When we reach out to anyone affected by “stigma” with God’s love and grace there is healing.  We counteract stigma when we remind people they are beautiful creations of a loving God and bring the awareness of God’s love by creating safe, caring environments for people to connect and share with one another to bring hope, and as we really listen to the concerns of others without sharing our opinions or advise we empower them to work through depression, anger, fear and frustration.  Whenever we fight for equal rights for all people we make a change.  As we provide education regarding safe sex practices, the use and availability of condoms, the importance of regular HIV testing, treatment compliance, the need for affordable housing, employment, strive for healthcare reform, provide care for orphans, we make a difference.

    Lives are changed when we model acceptance and inclusion – gifts of grace from our loving God.  With God’s help we make a difference in the world for those affected by HIV/AIDS or anyone who suffers the abuse of stigma by bringing acceptance, replacing fear with love and where open arms of welcome bring hope.

    Kenneth Callaghan serves at St. Matthew’s Lutheran Church, North Hollywood, California. 

    Re-Orienting: Thanksgiving and Thanksgiving Week

    Posted on November 20, 2012 by mikkamccracken

    Is it really Thanksgiving week? I feel like I’ve somehow missed it due the earlier-than-usual influx of holiday ads and decorations. Is anyone else feeling dizzying disorientation? Welcome to the season where shopping ads and holiday decorations bombard our mailboxes, inboxes and all manner of television, mobile and computer screens.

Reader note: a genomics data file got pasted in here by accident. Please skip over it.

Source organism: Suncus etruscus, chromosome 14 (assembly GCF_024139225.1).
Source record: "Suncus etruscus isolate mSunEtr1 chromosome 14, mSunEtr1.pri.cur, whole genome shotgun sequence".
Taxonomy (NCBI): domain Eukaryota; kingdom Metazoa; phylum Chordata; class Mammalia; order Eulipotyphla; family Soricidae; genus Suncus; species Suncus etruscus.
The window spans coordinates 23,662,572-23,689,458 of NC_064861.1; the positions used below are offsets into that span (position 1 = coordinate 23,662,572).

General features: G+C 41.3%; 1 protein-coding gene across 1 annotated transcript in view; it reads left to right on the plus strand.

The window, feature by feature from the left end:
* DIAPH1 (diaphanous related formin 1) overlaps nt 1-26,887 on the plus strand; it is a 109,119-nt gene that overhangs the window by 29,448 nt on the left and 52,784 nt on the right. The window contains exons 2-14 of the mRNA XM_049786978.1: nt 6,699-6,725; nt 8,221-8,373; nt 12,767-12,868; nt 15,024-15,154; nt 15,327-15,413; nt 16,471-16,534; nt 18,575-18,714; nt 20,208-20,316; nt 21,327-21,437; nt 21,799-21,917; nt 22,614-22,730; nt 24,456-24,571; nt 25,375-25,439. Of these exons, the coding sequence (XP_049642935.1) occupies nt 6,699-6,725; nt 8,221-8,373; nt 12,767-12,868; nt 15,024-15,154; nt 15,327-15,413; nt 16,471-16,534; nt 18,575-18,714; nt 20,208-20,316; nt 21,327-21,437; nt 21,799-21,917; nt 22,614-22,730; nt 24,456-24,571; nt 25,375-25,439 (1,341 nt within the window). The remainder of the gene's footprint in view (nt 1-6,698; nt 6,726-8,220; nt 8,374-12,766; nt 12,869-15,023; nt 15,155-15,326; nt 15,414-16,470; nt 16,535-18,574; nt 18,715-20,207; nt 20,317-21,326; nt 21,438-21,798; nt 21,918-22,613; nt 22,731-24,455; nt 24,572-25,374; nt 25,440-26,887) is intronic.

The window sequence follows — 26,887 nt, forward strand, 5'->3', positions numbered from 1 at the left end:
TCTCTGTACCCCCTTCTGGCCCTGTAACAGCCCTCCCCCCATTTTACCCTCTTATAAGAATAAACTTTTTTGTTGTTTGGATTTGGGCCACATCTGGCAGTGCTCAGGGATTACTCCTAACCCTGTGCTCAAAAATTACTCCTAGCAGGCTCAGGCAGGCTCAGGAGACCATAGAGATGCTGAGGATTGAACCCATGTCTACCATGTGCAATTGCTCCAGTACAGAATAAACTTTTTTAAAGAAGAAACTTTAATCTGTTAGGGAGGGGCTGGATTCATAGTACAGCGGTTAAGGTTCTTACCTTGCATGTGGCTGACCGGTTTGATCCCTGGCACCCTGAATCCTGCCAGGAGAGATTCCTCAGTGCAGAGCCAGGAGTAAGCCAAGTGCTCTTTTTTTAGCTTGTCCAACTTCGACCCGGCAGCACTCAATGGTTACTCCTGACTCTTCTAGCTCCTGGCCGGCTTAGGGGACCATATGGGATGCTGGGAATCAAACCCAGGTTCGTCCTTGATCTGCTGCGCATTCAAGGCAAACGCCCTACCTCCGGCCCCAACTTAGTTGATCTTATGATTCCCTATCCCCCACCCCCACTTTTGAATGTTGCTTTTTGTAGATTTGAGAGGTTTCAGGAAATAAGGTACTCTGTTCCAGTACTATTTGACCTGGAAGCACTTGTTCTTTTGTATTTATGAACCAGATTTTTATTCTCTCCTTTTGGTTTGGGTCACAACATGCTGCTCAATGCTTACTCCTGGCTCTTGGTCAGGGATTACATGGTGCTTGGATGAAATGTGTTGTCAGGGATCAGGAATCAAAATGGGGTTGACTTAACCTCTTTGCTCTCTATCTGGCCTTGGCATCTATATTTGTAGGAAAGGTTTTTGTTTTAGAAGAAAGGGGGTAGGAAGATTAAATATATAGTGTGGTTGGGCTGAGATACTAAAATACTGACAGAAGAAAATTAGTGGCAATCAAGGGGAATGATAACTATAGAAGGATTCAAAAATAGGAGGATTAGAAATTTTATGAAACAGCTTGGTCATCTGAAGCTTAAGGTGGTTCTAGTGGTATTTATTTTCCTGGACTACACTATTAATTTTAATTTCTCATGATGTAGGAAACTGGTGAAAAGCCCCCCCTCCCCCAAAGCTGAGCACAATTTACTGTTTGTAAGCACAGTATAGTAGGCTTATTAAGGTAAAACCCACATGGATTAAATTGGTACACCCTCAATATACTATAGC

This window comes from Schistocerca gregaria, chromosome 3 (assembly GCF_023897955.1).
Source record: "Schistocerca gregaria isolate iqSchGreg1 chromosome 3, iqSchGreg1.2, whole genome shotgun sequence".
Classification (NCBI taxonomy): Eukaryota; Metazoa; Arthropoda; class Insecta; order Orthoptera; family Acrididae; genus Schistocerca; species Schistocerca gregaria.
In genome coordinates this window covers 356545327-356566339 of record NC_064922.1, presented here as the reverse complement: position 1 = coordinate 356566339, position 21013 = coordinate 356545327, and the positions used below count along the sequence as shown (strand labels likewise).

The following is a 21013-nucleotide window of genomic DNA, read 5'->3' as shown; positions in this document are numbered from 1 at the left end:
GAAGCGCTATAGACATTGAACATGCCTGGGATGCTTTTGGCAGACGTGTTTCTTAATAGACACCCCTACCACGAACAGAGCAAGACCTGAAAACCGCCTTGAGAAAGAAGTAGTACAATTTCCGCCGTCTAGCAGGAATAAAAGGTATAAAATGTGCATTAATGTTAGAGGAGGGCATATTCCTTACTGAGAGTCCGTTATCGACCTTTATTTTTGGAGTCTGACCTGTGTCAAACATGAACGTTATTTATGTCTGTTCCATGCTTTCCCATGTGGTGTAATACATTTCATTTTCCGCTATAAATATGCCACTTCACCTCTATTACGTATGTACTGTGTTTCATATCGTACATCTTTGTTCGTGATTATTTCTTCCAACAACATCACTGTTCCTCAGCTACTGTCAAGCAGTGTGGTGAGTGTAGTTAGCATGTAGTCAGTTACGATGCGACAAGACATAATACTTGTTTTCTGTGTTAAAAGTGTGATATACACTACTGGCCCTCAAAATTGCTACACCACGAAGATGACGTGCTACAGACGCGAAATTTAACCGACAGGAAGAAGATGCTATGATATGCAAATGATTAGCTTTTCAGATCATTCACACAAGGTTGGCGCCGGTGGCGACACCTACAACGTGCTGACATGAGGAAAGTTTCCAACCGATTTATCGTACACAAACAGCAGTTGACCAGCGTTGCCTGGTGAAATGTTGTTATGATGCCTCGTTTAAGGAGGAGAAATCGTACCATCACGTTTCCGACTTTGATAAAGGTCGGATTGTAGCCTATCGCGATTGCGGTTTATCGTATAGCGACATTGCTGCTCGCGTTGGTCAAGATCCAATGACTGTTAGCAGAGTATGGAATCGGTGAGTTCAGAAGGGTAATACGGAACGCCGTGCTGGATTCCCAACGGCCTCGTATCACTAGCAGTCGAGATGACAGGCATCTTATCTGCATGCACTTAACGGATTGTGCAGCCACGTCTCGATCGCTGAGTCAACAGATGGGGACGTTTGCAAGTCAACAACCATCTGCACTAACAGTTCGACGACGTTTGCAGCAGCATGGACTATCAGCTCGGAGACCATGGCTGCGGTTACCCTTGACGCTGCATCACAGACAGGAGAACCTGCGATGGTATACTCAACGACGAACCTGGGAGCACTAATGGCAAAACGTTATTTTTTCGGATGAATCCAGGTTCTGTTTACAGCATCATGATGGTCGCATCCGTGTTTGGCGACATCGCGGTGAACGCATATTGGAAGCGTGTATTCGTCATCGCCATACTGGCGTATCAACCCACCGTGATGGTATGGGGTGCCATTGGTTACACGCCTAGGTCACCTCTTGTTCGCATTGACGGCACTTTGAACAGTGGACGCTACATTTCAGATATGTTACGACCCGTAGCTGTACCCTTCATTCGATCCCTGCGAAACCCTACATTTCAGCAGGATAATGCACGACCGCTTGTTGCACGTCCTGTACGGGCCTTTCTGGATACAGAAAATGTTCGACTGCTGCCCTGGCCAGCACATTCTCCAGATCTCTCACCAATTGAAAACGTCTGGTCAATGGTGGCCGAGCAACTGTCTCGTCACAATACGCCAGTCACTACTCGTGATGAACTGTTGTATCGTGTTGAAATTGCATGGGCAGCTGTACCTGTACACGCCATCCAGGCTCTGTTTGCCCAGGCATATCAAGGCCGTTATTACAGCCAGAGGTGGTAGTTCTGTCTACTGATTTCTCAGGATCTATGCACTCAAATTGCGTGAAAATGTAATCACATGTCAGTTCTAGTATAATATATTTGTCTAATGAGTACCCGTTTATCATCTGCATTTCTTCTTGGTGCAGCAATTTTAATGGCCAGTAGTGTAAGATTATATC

Right behind #TurkeyDay come #BlackFriday and #CyberMonday. According to a Philanthropy Journal article, “Last year, Black Friday brought in over fifty-two billion dollars while Cyber Monday sales topped one and a quarter billion dollars in the United States.” Before we feel too proud that all we’re doing is give, give, giving… I also heard an article on National Public Radio this morning that shoppers in the United States will spend an average of about $140 on “self-gifting,” buying something for ourselves while shopping for others.

    Move over, Turkey (or delicious vegetarian Mac-and-Cheese-Style Cauliflower I will be digging into this year)—we need room on the table to plot out the perfect sale shopping route and timetable!

    Well, amidst all the hustle and bustle, a beautiful little movement flashed on my screen yesterday—introducing #GivingTuesday. #GivingTuesday is a namely social media driven movement (hence all the #– Twitter hashtags in my post) started by a coalition of nonprofits to highlight charitable giving. Right on the heels of a frenzied shopping weekend, we are invited to give to the organizations that matter most to us. What a great idea!